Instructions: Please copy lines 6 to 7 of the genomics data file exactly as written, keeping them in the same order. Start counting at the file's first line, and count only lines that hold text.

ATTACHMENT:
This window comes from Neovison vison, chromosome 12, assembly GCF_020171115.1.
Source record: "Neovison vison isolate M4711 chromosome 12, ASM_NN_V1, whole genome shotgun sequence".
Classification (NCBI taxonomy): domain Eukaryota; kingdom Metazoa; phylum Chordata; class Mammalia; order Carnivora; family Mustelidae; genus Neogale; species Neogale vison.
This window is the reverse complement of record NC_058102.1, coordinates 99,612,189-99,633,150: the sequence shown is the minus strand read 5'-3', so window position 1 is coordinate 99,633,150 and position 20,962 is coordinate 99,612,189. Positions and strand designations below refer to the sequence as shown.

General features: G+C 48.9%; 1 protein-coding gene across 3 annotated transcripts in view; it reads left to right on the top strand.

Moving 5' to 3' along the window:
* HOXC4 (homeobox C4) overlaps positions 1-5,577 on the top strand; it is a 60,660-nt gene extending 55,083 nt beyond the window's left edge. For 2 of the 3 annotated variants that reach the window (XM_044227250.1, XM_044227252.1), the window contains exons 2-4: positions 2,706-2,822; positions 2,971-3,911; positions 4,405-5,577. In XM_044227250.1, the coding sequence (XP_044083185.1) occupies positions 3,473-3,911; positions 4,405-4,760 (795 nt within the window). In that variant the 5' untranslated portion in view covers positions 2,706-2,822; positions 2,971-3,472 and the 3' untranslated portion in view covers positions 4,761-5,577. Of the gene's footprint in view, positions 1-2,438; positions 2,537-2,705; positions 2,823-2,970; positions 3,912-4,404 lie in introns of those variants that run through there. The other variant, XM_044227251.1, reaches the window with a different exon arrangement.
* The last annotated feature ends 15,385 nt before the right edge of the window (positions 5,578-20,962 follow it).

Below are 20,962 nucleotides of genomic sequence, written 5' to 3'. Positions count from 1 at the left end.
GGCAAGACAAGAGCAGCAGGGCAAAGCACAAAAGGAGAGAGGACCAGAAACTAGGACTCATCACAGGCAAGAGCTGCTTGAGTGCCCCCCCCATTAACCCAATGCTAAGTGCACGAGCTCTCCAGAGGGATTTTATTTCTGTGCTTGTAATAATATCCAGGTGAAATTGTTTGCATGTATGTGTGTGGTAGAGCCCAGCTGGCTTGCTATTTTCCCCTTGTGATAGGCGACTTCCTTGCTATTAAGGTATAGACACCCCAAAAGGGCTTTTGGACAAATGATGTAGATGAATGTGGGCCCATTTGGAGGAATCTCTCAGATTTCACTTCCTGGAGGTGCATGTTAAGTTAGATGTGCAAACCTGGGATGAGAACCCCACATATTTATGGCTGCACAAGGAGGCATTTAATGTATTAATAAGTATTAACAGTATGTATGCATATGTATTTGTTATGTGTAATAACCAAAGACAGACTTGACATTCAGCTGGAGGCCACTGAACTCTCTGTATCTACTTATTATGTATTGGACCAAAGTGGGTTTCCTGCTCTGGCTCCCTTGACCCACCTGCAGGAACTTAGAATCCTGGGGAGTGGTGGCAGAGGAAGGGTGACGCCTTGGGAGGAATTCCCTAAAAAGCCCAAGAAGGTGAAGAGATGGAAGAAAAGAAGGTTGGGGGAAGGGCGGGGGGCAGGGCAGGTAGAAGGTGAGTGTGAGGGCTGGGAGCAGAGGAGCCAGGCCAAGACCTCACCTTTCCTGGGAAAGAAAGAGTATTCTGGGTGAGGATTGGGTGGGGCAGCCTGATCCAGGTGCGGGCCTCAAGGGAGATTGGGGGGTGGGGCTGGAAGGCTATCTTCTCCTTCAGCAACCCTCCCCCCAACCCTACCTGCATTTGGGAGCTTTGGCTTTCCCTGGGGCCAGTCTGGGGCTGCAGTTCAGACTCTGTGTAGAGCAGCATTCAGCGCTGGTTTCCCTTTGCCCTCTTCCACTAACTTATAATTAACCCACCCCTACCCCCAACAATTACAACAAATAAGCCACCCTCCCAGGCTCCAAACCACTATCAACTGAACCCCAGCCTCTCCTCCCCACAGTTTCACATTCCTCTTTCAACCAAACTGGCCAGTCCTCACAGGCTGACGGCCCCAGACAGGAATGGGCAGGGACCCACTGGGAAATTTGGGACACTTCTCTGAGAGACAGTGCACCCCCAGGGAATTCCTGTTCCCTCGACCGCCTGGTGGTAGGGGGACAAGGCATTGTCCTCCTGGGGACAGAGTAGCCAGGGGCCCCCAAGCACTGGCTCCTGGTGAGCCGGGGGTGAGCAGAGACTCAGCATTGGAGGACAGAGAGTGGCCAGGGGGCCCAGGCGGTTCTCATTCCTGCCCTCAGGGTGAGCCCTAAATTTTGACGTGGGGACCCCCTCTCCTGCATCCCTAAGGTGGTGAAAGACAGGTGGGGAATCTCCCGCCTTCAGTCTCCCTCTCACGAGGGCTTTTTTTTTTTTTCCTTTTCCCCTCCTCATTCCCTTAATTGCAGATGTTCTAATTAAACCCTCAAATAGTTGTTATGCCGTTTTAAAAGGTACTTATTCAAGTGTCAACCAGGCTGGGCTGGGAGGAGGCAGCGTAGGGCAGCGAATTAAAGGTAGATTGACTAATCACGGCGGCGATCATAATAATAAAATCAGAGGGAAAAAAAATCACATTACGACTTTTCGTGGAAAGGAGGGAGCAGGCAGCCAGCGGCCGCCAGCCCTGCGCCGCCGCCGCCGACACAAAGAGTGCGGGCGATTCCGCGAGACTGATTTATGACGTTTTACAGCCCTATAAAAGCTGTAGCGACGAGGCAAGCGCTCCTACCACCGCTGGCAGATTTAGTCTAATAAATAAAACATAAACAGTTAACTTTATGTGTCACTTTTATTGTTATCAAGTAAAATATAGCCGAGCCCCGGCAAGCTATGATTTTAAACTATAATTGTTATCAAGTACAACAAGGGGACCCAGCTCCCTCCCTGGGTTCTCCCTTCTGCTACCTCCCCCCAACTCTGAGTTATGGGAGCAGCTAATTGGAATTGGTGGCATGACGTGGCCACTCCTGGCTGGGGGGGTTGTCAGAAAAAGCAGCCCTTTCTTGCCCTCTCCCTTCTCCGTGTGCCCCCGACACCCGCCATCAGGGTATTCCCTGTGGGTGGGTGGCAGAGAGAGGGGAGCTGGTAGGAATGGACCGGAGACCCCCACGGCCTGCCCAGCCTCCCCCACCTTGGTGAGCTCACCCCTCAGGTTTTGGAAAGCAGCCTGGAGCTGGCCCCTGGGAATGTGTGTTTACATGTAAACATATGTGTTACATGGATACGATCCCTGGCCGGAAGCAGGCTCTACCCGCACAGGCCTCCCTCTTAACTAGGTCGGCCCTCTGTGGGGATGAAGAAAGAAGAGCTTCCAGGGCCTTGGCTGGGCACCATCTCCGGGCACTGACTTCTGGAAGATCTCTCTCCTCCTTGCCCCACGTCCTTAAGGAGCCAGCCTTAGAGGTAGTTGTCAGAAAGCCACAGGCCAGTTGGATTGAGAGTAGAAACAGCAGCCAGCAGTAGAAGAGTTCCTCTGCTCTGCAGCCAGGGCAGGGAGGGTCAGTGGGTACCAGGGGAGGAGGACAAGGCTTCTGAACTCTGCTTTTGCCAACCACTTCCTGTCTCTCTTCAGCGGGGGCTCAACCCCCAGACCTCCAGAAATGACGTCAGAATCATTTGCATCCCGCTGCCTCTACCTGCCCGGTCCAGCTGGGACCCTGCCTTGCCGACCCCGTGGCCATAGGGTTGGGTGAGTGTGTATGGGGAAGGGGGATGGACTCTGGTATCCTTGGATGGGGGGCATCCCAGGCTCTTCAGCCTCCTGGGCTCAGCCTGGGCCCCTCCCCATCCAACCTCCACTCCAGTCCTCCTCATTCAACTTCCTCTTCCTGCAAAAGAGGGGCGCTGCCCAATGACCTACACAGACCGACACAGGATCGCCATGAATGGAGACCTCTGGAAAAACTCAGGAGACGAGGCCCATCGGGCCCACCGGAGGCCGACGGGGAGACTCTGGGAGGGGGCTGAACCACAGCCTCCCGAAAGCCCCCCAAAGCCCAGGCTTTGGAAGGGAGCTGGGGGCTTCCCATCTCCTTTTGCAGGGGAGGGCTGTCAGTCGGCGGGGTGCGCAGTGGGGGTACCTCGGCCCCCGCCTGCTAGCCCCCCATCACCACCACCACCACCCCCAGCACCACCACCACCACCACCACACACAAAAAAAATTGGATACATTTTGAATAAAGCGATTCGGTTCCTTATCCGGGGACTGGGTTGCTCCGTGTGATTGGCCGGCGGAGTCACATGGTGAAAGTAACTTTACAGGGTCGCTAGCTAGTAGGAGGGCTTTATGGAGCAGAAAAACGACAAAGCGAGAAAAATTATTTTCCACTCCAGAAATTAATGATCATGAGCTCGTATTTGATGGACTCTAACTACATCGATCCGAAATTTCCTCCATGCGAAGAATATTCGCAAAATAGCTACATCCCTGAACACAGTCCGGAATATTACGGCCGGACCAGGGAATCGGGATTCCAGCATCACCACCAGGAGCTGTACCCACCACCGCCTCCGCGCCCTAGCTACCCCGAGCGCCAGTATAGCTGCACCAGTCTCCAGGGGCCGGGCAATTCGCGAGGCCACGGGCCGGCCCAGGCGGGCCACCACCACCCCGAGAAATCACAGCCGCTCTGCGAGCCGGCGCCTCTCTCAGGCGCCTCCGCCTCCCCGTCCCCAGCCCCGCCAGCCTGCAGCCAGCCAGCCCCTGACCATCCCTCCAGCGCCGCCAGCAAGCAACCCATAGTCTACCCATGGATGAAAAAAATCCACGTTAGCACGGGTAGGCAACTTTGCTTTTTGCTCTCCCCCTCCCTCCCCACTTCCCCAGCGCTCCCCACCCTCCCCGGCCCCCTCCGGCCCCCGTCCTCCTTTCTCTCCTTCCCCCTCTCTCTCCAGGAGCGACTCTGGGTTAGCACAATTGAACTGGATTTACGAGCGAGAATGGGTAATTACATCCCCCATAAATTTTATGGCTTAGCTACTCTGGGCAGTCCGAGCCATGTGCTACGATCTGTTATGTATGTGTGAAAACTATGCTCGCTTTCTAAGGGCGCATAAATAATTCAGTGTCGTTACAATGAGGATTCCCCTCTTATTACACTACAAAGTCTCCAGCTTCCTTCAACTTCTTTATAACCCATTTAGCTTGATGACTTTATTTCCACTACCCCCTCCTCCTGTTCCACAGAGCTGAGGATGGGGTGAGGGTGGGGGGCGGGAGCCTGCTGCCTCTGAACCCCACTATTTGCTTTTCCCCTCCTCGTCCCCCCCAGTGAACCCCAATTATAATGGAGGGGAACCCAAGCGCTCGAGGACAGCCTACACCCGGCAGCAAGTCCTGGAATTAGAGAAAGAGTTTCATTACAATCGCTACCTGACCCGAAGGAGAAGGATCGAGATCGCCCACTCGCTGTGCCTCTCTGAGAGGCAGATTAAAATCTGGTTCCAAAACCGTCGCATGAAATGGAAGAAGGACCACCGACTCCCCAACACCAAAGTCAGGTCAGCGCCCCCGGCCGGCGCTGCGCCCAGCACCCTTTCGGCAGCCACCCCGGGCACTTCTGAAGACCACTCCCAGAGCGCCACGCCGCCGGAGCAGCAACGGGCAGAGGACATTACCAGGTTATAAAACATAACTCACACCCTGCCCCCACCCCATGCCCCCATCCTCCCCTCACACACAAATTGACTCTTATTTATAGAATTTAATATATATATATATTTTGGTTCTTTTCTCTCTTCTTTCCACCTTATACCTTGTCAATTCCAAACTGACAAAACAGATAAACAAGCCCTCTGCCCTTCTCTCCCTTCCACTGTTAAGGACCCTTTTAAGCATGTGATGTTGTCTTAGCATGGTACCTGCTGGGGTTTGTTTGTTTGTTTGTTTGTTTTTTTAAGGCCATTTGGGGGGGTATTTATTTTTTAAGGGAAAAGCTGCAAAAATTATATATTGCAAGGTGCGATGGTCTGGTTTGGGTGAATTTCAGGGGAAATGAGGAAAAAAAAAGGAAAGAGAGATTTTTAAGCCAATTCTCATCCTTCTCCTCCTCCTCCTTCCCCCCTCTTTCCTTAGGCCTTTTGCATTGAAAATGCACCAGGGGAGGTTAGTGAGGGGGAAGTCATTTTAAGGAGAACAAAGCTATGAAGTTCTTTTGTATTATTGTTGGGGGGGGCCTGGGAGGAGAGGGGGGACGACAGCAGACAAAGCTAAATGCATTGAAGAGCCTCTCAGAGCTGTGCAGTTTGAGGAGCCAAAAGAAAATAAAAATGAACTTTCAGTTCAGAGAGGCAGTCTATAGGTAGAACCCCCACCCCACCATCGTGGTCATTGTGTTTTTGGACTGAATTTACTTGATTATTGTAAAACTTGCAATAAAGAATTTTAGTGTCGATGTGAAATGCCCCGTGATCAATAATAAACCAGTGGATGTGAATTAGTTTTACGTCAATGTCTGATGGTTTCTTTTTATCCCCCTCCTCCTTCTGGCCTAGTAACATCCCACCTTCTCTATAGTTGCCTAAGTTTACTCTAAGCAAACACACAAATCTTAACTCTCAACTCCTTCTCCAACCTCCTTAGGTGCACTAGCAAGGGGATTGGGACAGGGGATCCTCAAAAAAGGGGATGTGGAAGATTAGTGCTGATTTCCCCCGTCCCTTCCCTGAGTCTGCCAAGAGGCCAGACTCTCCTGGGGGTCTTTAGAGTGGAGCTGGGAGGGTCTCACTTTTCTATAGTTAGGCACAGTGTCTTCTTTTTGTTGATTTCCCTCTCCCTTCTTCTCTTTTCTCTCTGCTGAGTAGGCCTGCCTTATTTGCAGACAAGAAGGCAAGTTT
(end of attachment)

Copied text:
Moving 5' to 3' along the window:
* HOXC4 (homeobox C4) overlaps positions 1-5,577 on the top strand; it is a 60,660-nt gene extending 55,083 nt beyond the window's left edge. For 2 of the 3 annotated variants that reach the window (XM_044227250.1, XM_044227252.1), the window contains exons 2-4: positions 2,706-2,822; positions 2,971-3,911; positions 4,405-5,577. In XM_044227250.1, the coding sequence (XP_044083185.1) occupies positions 3,473-3,911; positions 4,405-4,760 (795 nt within the window). In that variant the 5' untranslated portion in view covers positions 2,706-2,822; positions 2,971-3,472 and the 3' untranslated portion in view covers positions 4,761-5,577. Of the gene's footprint in view, positions 1-2,438; positions 2,537-2,705; positions 2,823-2,970; positions 3,912-4,404 lie in introns of those variants that run through there. The other variant, XM_044227251.1, reaches the window with a different exon arrangement.